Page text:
Last week Tony Blair suffered his first Commons defeat as Prime Minister over the provision in the Terrorism Bill to detain suspects for up to 90 days. How much damage has it done to Tony Blair? Is his authority irredeemably damaged, has he any chance of getting through his reforms of education and the health service? Time will tell.

What we do know is what the public think, thanks to an ICM poll in the Guardian over the weekend – the full tables, including the actual questions which were annoyingly absent from the Guardian’s report, are now online here.

Firstly the vote itself – should the government have attempted to forge a compromise to get a bill that allowed detention for more than 28 days? 28% of people told ICM that 28 days was a sufficent length of time anyway and 18% objected to even the 28 day figure. Amongst the remaining 49% of respondents who gave an opinion, a majority (29%) thought it would have been better for the government to come to a compromise with the opposition, while 20% thought the government was right to stick to their original preference for 90 days, despite the fact that it lead to defeat.

Asked if Blair’s authority had been damaged by the defeat 22% said it had been greatly damaged, while 41% said it had been somewhat damaged. Only 31% thought Blair had emerged unscathed. While the answers were predicatably partisan, even most Labour identifiers thought that Blair had been damaged.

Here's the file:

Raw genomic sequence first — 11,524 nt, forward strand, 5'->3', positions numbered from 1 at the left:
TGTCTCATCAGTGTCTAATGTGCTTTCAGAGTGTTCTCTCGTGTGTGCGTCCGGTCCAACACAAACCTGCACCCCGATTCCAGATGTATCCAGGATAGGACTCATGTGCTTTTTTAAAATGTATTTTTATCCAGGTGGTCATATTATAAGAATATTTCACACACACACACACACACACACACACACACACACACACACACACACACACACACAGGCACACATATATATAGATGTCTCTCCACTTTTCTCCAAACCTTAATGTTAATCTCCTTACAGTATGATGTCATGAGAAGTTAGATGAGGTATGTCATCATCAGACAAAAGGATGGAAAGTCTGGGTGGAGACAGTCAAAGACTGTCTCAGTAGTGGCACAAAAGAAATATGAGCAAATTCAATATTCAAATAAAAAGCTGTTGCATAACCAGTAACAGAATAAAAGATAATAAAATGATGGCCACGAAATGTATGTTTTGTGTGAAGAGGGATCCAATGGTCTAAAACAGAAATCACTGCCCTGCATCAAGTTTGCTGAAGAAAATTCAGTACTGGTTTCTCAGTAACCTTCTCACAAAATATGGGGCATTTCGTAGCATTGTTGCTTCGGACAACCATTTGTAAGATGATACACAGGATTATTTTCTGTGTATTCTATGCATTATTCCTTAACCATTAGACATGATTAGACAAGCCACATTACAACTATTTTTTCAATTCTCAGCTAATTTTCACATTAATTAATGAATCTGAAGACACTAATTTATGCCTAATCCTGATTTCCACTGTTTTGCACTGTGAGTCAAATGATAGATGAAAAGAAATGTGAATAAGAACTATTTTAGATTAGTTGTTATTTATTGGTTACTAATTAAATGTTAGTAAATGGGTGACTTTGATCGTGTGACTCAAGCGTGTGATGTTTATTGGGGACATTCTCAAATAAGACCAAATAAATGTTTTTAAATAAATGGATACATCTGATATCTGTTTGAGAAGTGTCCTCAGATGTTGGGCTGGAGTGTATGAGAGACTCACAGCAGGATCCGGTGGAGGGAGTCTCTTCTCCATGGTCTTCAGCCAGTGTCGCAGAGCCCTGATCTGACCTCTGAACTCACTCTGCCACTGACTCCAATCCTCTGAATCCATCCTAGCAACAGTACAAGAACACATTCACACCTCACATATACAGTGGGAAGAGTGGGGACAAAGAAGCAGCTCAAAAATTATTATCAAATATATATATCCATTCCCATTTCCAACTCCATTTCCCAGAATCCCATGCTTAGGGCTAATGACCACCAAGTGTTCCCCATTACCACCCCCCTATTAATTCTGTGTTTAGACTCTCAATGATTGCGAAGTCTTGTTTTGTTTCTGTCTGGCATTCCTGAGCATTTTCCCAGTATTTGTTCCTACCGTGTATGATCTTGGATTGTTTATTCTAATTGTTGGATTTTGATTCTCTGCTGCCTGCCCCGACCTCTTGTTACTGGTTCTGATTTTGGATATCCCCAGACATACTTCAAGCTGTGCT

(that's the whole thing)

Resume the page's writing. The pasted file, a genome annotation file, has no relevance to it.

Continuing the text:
Asked about the rest of Tony Blair’s programme, a majority (55%) of people thought that the Prime Minister would have to learn to compromise with his critics if he wanted to get the measures through, although Labour identifiers were more evenly split, with 51% saying he should compromise but 47% thinking he should stand his ground and re-assert his authority.

Finally ICM asked when Blair should stand down. 24% said now, but as usual with such questions this was disproportionately made up of Tory identifiers. In comparison 19% of people, including almost a third of people who identified with the Labour party, still wanted Tony Blair to go back on his previous announcement and stay on to secure a fourth term.


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